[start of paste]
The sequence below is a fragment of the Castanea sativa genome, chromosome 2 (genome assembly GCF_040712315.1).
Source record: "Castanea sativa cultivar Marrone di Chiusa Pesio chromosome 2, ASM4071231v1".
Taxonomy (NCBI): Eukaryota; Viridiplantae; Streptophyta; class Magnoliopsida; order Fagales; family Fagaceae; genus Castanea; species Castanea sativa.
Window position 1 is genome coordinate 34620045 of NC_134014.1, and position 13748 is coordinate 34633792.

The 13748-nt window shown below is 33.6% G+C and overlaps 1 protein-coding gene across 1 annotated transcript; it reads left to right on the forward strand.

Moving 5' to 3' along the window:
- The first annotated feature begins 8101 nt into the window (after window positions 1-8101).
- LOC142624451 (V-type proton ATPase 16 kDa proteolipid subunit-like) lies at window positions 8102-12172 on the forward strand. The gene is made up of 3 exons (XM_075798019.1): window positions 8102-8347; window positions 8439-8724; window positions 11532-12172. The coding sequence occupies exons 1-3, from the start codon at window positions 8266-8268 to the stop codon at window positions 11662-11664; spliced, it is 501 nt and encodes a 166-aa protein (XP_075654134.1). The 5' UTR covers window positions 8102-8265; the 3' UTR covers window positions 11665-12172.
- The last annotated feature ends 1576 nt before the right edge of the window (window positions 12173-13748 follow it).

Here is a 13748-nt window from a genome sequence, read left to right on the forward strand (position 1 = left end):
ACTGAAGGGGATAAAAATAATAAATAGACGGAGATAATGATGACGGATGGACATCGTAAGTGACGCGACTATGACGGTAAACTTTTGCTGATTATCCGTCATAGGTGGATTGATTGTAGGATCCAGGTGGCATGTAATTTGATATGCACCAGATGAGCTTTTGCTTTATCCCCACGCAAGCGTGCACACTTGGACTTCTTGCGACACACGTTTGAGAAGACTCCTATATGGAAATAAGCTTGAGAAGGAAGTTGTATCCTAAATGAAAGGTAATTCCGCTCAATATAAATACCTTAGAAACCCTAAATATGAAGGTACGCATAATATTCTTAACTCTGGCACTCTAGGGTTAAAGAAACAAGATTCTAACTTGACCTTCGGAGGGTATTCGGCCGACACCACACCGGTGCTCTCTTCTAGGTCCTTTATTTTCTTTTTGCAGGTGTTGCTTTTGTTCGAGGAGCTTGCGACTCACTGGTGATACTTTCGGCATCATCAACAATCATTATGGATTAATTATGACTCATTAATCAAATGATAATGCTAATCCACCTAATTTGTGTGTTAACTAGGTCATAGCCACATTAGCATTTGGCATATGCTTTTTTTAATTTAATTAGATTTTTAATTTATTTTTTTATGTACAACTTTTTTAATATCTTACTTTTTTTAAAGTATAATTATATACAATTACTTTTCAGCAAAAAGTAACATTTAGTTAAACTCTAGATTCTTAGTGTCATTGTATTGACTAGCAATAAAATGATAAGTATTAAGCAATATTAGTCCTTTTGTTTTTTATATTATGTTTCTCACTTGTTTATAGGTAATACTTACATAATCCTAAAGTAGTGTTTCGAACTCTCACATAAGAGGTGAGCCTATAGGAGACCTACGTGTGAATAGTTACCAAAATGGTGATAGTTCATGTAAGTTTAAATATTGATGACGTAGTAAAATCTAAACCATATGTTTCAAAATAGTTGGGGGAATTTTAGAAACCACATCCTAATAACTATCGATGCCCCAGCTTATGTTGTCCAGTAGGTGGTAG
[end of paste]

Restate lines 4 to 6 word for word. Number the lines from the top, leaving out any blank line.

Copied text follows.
Window position 1 is genome coordinate 34620045 of NC_134014.1, and position 13748 is coordinate 34633792.

The 13748-nt window shown below is 33.6% G+C and overlaps 1 protein-coding gene across 1 annotated transcript; it reads left to right on the forward strand.

Moving 5' to 3' along the window: